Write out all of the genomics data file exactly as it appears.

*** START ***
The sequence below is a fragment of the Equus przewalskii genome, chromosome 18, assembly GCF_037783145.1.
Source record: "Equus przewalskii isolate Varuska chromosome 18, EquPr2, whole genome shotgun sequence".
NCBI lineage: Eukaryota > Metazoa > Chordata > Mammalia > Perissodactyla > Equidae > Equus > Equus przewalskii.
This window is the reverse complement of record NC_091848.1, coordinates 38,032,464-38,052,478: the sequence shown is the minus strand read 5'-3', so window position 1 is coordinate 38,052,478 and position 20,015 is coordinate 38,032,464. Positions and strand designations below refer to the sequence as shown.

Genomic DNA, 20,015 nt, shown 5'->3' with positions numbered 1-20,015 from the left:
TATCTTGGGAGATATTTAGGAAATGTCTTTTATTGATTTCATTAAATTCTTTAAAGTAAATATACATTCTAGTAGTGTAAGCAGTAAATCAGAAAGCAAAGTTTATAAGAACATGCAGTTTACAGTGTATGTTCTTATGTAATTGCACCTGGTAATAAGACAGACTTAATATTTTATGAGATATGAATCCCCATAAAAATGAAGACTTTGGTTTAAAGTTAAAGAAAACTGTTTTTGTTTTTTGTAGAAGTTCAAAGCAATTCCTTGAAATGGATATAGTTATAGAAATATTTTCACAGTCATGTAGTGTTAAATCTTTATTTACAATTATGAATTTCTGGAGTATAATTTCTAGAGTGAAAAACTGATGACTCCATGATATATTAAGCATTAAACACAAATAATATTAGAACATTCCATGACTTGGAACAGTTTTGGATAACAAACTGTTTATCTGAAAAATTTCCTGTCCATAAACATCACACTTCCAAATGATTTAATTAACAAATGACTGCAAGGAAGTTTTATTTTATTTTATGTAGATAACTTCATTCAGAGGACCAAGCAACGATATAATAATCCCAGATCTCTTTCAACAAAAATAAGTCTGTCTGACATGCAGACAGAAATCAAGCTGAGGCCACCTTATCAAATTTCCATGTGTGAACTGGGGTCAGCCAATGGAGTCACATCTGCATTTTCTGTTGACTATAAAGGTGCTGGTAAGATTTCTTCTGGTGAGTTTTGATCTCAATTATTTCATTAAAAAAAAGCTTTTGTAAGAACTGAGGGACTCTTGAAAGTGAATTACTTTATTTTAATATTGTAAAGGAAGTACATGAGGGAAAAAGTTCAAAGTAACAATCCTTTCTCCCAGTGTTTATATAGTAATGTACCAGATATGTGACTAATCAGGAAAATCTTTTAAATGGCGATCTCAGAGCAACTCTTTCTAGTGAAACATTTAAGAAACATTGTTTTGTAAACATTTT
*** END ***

The sequence below is a fragment of the Equus przewalskii genome, chromosome 18, assembly GCF_037783145.1.
Source record: "Equus przewalskii isolate Varuska chromosome 18, EquPr2, whole genome shotgun sequence".
NCBI lineage: Eukaryota > Metazoa > Chordata > Mammalia > Perissodactyla > Equidae > Equus > Equus przewalskii.
This window is the reverse complement of record NC_091848.1, coordinates 38,032,464-38,052,478: the sequence shown is the minus strand read 5'-3', so window position 1 is coordinate 38,052,478 and position 20,015 is coordinate 38,032,464. Positions and strand designations below refer to the sequence as shown.

Genomic DNA, 20,015 nt, shown 5'->3' with positions numbered 1-20,015 from the left:
TATCTTGGGAGATATTTAGGAAATGTCTTTTATTGATTTCATTAAATTCTTTAAAGTAAATATACATTCTAGTAGTGTAAGCAGTAAATCAGAAAGCAAAGTTTATAAGAACATGCAGTTTACAGTGTATGTTCTTATGTAATTGCACCTGGTAATAAGACAGACTTAATATTTTATGAGATATGAATCCCCATAAAAATGAAGACTTTGGTTTAAAGTTAAAGAAAACTGTTTTTGTTTTTTGTAGAAGTTCAAAGCAATTCCTTGAAATGGATATAGTTATAGAAATATTTTCACAGTCATGTAGTGTTAAATCTTTATTTACAATTATGAATTTCTGGAGTATAATTTCTAGAGTGAAAAACTGATGACTCCATGATATATTAAGCATTAAACACAAATAATATTAGAACATTCCATGACTTGGAACAGTTTTGGATAACAAACTGTTTATCTGAAAAATTTCCTGTCCATAAACATCACACTTCCAAATGATTTAATTAACAAATGACTGCAAGGAAGTTTTATTTTATTTTATGTAGATAACTTCATTCAGAGGACCAAGCAACGATATAATAATCCCAGATCTCTTTCAACAAAAATAAGTCTGTCTGACATGCAGACAGAAATCAAGCTGAGGCCACCTTATCAAATTTCCATGTGTGAACTGGGGTCAGCCAATGGAGTCACATCTGCATTTTCTGTTGACTATAAAGGTGCTGGTAAGATTTCTTCTGGTGAGTTTTGATCTCAATTATTTCATTAAAAAAAAGCTTTTGTAAGAACTGAGGGACTCTTGAAAGTGAATTACTTTATTTTAATATTGTAAAGGAAGTACATGAGGGAAAAAGTTCAAAGTAACAATCCTTTCTCCCAGTGTTTATATAGTAATGTACCAGATATGTGACTAATCAGGAAAATCTTTTAAATGGCGATCTCAGAGCAACTCTTTCTAGTGAAACATTTAAGAAACATTGTTTTGTAAACATTTT